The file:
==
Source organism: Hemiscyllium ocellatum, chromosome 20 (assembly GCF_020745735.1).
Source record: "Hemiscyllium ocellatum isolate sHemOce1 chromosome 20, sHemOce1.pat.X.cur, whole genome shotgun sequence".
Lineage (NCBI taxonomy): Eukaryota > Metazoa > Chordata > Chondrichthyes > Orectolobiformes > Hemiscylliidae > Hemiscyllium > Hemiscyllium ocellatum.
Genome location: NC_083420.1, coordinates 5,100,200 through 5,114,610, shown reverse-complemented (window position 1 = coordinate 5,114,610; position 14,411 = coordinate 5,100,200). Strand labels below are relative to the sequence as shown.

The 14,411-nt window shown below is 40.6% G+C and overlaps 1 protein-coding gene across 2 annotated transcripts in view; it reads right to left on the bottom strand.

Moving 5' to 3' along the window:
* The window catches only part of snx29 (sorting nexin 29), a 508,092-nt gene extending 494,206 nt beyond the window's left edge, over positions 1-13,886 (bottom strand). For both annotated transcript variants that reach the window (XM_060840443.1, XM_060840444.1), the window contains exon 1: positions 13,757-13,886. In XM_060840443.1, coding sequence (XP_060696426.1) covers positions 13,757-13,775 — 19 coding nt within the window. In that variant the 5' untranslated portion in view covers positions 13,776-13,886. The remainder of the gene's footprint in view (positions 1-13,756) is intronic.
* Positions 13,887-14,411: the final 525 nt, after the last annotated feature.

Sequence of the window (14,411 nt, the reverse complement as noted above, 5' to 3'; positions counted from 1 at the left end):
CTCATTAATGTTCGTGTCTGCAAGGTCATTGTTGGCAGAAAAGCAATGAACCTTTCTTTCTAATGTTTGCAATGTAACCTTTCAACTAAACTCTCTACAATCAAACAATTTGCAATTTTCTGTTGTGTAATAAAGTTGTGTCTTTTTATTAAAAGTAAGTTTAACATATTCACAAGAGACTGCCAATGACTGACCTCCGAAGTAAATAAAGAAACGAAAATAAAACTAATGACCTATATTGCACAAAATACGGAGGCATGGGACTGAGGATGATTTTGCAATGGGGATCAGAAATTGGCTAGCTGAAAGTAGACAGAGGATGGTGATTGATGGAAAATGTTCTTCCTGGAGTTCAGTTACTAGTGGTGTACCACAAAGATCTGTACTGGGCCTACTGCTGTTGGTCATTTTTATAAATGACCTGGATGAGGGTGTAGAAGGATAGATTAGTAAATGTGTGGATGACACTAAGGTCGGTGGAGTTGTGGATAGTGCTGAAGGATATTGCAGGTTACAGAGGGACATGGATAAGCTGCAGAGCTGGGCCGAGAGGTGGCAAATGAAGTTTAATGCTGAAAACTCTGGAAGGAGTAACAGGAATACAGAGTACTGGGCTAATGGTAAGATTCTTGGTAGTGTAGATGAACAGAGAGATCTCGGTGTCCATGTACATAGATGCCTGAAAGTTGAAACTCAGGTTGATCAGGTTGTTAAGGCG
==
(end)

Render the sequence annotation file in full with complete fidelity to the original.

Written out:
Source organism: Hemiscyllium ocellatum, chromosome 20 (assembly GCF_020745735.1).
Source record: "Hemiscyllium ocellatum isolate sHemOce1 chromosome 20, sHemOce1.pat.X.cur, whole genome shotgun sequence".
Lineage (NCBI taxonomy): Eukaryota > Metazoa > Chordata > Chondrichthyes > Orectolobiformes > Hemiscylliidae > Hemiscyllium > Hemiscyllium ocellatum.
Genome location: NC_083420.1, coordinates 5,100,200 through 5,114,610, shown reverse-complemented (window position 1 = coordinate 5,114,610; position 14,411 = coordinate 5,100,200). Strand labels below are relative to the sequence as shown.

The 14,411-nt window shown below is 40.6% G+C and overlaps 1 protein-coding gene across 2 annotated transcripts in view; it reads right to left on the bottom strand.

Moving 5' to 3' along the window:
* The window catches only part of snx29 (sorting nexin 29), a 508,092-nt gene extending 494,206 nt beyond the window's left edge, over positions 1-13,886 (bottom strand). For both annotated transcript variants that reach the window (XM_060840443.1, XM_060840444.1), the window contains exon 1: positions 13,757-13,886. In XM_060840443.1, coding sequence (XP_060696426.1) covers positions 13,757-13,775 — 19 coding nt within the window. In that variant the 5' untranslated portion in view covers positions 13,776-13,886. The remainder of the gene's footprint in view (positions 1-13,756) is intronic.
* Positions 13,887-14,411: the final 525 nt, after the last annotated feature.

Sequence of the window (14,411 nt, the reverse complement as noted above, 5' to 3'; positions counted from 1 at the left end):
CTCATTAATGTTCGTGTCTGCAAGGTCATTGTTGGCAGAAAAGCAATGAACCTTTCTTTCTAATGTTTGCAATGTAACCTTTCAACTAAACTCTCTACAATCAAACAATTTGCAATTTTCTGTTGTGTAATAAAGTTGTGTCTTTTTATTAAAAGTAAGTTTAACATATTCACAAGAGACTGCCAATGACTGACCTCCGAAGTAAATAAAGAAACGAAAATAAAACTAATGACCTATATTGCACAAAATACGGAGGCATGGGACTGAGGATGATTTTGCAATGGGGATCAGAAATTGGCTAGCTGAAAGTAGACAGAGGATGGTGATTGATGGAAAATGTTCTTCCTGGAGTTCAGTTACTAGTGGTGTACCACAAAGATCTGTACTGGGCCTACTGCTGTTGGTCATTTTTATAAATGACCTGGATGAGGGTGTAGAAGGATAGATTAGTAAATGTGTGGATGACACTAAGGTCGGTGGAGTTGTGGATAGTGCTGAAGGATATTGCAGGTTACAGAGGGACATGGATAAGCTGCAGAGCTGGGCCGAGAGGTGGCAAATGAAGTTTAATGCTGAAAACTCTGGAAGGAGTAACAGGAATACAGAGTACTGGGCTAATGGTAAGATTCTTGGTAGTGTAGATGAACAGAGAGATCTCGGTGTCCATGTACATAGATGCCTGAAAGTTGAAACTCAGGTTGATCAGGTTGTTAAGGCG